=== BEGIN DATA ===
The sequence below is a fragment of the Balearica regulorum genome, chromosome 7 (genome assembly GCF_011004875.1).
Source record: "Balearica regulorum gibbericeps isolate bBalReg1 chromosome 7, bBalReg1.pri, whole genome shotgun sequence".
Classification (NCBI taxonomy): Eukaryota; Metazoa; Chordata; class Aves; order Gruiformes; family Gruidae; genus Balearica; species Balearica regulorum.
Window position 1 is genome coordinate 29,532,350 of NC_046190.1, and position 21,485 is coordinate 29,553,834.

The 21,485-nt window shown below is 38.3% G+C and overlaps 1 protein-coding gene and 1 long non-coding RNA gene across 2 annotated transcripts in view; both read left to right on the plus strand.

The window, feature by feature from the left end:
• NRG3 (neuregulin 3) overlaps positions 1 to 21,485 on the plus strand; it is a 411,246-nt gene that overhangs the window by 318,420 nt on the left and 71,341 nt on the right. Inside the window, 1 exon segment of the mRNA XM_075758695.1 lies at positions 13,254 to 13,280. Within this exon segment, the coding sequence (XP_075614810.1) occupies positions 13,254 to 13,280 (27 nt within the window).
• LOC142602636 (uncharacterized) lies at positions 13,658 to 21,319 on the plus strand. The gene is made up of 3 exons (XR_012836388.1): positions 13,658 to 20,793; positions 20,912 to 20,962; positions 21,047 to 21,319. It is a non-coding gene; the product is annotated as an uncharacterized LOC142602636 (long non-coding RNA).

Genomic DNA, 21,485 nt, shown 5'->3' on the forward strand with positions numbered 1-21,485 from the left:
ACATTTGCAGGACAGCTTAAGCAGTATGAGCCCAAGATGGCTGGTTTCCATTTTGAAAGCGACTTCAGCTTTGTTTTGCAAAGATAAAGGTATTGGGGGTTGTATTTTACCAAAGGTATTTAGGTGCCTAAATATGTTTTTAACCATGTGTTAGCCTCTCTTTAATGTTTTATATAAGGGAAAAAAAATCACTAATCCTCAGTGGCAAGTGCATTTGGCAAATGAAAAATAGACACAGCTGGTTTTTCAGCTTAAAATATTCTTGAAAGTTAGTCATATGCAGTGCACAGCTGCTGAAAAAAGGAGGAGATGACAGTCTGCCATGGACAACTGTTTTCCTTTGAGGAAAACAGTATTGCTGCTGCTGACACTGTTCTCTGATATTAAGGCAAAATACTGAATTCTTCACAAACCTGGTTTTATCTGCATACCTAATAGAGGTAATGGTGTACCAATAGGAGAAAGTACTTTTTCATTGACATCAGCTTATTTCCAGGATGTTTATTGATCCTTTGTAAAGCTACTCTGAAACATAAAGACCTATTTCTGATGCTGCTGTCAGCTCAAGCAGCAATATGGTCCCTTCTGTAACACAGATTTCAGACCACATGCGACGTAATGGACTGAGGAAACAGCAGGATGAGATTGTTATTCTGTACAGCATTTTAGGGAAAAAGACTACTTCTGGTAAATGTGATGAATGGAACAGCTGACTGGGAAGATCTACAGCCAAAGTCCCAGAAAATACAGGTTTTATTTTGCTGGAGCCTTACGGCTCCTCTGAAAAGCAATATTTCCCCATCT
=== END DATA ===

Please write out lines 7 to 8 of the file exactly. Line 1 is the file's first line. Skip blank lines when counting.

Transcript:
• NRG3 (neuregulin 3) overlaps positions 1 to 21,485 on the plus strand; it is a 411,246-nt gene that overhangs the window by 318,420 nt on the left and 71,341 nt on the right. Inside the window, 1 exon segment of the mRNA XM_075758695.1 lies at positions 13,254 to 13,280. Within this exon segment, the coding sequence (XP_075614810.1) occupies positions 13,254 to 13,280 (27 nt within the window).
• LOC142602636 (uncharacterized) lies at positions 13,658 to 21,319 on the plus strand. The gene is made up of 3 exons (XR_012836388.1): positions 13,658 to 20,793; positions 20,912 to 20,962; positions 21,047 to 21,319. It is a non-coding gene; the product is annotated as an uncharacterized LOC142602636 (long non-coding RNA).